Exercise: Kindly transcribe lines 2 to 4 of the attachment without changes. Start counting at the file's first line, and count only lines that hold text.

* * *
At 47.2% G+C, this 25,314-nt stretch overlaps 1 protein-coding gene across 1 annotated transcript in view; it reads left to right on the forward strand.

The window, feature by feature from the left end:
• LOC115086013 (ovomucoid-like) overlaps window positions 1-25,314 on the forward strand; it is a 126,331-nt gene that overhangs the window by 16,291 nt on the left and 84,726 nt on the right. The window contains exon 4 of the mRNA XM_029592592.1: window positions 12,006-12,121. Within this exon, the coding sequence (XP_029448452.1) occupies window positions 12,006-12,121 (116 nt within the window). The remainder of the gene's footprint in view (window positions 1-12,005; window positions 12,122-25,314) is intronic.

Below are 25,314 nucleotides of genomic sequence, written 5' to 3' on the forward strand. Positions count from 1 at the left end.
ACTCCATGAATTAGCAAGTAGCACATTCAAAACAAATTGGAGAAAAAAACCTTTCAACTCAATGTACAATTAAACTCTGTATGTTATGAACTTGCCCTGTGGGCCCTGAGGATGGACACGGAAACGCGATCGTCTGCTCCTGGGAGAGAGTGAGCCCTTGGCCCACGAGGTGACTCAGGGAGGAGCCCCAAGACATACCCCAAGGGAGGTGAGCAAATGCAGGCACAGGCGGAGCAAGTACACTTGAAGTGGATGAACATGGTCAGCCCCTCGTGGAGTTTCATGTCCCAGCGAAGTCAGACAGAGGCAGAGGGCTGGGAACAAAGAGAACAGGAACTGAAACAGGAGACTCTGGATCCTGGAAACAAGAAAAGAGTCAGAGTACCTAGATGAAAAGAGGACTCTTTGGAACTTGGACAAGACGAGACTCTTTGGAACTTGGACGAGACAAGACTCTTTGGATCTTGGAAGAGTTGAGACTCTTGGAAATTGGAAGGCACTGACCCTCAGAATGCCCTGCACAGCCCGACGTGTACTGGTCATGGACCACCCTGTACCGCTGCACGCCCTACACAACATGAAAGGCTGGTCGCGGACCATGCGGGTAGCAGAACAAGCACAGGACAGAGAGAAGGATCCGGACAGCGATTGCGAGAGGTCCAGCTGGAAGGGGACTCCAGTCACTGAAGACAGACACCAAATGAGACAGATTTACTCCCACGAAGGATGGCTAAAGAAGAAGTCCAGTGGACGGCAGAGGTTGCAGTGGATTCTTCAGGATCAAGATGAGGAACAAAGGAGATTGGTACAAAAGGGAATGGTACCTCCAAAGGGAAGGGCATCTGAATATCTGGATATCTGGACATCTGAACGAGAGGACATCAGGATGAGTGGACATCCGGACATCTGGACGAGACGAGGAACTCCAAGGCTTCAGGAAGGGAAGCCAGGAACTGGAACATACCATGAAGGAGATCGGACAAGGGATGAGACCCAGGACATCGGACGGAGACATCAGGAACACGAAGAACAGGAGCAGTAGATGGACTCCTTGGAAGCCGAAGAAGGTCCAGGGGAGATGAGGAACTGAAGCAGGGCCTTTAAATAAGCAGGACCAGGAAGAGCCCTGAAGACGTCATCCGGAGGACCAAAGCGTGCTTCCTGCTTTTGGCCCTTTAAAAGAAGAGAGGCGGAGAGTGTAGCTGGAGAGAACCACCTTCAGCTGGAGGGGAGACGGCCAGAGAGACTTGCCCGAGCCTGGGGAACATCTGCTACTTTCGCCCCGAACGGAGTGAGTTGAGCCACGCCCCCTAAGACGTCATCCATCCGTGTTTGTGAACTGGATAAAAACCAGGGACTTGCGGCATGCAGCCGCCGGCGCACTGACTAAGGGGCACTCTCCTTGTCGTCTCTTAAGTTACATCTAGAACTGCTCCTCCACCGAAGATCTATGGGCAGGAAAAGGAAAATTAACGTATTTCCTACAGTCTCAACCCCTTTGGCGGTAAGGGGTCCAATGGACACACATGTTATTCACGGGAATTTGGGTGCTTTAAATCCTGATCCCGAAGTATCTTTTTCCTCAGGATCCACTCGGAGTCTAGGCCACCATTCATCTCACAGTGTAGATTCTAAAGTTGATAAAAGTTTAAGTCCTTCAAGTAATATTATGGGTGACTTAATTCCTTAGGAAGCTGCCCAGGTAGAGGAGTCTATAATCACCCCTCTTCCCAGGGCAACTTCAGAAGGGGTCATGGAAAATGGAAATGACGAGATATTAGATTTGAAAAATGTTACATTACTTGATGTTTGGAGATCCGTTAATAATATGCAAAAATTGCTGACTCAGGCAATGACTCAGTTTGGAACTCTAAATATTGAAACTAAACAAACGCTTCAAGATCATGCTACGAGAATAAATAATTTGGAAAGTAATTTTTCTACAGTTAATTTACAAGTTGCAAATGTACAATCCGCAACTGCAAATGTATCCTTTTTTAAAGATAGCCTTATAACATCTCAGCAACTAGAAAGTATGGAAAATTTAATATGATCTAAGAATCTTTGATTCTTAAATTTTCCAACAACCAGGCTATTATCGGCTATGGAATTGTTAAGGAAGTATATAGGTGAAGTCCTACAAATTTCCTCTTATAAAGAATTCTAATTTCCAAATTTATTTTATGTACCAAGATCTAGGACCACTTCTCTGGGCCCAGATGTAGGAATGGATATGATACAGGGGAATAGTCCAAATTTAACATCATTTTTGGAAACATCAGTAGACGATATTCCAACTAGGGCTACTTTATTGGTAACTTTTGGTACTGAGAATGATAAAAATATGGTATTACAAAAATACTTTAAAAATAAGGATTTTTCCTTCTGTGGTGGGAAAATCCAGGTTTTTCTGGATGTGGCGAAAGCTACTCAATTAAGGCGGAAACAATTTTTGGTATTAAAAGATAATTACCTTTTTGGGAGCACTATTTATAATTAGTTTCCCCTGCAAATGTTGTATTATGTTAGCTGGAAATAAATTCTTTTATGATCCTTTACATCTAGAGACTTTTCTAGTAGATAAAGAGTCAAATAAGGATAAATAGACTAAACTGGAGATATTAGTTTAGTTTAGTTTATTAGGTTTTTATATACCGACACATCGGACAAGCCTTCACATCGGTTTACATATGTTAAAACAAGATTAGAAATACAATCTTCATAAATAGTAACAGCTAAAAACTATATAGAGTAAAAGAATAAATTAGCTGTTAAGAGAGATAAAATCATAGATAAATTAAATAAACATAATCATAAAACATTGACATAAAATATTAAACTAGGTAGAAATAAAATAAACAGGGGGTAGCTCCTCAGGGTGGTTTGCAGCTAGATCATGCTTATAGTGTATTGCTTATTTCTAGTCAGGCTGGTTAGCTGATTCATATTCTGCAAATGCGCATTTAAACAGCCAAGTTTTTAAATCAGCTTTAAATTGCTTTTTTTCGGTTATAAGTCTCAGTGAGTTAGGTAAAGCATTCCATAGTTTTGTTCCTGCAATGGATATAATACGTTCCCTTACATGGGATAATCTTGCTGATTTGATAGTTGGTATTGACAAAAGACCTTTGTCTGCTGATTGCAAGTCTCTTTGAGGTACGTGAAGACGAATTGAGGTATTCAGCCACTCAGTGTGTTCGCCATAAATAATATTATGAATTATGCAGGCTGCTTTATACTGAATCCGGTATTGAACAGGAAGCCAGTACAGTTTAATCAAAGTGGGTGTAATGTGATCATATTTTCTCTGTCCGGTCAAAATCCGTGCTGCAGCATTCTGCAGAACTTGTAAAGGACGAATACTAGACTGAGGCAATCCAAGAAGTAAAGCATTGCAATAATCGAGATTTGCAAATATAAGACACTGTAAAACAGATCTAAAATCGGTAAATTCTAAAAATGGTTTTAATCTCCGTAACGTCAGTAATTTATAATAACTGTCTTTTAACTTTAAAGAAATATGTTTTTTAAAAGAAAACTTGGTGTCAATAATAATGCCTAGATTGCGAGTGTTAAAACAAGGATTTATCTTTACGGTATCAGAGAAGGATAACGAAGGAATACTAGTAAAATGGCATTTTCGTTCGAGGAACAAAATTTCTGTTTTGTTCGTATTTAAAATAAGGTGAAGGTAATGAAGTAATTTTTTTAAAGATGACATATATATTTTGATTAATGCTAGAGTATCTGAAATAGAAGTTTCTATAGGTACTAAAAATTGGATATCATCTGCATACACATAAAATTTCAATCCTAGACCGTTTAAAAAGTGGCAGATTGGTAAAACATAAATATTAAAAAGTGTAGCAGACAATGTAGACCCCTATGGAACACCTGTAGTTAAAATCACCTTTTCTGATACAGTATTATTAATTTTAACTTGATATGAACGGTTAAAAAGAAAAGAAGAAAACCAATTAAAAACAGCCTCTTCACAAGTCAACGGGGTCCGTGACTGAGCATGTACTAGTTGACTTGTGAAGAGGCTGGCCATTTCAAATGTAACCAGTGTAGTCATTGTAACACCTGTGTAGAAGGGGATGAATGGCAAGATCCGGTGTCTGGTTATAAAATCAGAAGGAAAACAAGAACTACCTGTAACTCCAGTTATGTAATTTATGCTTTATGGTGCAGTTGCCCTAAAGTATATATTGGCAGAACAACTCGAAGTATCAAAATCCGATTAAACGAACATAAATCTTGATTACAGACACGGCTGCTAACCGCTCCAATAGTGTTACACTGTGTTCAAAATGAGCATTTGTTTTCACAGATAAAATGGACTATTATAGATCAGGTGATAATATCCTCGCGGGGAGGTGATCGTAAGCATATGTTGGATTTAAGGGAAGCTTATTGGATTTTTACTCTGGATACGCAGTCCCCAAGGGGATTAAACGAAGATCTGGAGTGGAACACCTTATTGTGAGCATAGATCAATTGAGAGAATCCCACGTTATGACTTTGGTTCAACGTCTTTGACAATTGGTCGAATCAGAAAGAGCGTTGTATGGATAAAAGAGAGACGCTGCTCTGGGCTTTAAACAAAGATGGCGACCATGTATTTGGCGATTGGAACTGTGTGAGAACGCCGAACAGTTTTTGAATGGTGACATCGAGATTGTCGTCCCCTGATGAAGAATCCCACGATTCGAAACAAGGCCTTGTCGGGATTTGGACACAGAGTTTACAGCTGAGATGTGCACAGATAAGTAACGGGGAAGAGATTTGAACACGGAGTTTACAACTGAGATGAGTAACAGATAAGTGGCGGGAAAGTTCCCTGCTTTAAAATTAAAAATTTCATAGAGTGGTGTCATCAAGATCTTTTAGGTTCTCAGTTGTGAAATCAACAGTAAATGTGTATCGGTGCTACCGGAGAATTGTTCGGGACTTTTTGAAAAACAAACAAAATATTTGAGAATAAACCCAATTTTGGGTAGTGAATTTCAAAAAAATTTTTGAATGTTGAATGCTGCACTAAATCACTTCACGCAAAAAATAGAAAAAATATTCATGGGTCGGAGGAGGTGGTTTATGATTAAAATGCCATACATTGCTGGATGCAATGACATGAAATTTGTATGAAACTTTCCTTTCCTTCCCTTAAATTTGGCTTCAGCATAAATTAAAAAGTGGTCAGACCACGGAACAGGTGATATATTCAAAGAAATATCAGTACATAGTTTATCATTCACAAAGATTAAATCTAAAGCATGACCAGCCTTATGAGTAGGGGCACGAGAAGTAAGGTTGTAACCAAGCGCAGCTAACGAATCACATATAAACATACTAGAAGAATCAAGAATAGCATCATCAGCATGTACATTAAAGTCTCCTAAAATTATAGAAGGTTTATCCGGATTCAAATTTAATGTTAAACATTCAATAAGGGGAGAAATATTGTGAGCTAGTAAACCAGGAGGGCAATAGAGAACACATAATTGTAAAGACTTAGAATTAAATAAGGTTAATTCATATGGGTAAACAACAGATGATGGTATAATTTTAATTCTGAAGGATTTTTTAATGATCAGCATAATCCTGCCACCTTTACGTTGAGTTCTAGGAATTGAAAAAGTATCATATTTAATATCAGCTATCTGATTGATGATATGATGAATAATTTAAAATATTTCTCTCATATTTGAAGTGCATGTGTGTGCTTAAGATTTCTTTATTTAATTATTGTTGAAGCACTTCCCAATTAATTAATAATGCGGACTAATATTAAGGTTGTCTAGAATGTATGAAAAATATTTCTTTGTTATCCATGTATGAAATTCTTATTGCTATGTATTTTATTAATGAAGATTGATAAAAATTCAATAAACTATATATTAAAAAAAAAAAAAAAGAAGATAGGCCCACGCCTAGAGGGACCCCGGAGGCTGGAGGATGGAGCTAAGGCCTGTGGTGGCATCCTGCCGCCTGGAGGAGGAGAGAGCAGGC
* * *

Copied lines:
The window, feature by feature from the left end:
• LOC115086013 (ovomucoid-like) overlaps window positions 1-25,314 on the forward strand; it is a 126,331-nt gene that overhangs the window by 16,291 nt on the left and 84,726 nt on the right. The window contains exon 4 of the mRNA XM_029592592.1: window positions 12,006-12,121. Within this exon, the coding sequence (XP_029448452.1) occupies window positions 12,006-12,121 (116 nt within the window). The remainder of the gene's footprint in view (window positions 1-12,005; window positions 12,122-25,314) is intronic.

Below are 25,314 nucleotides of genomic sequence, written 5' to 3' on the forward strand. Positions count from 1 at the left end.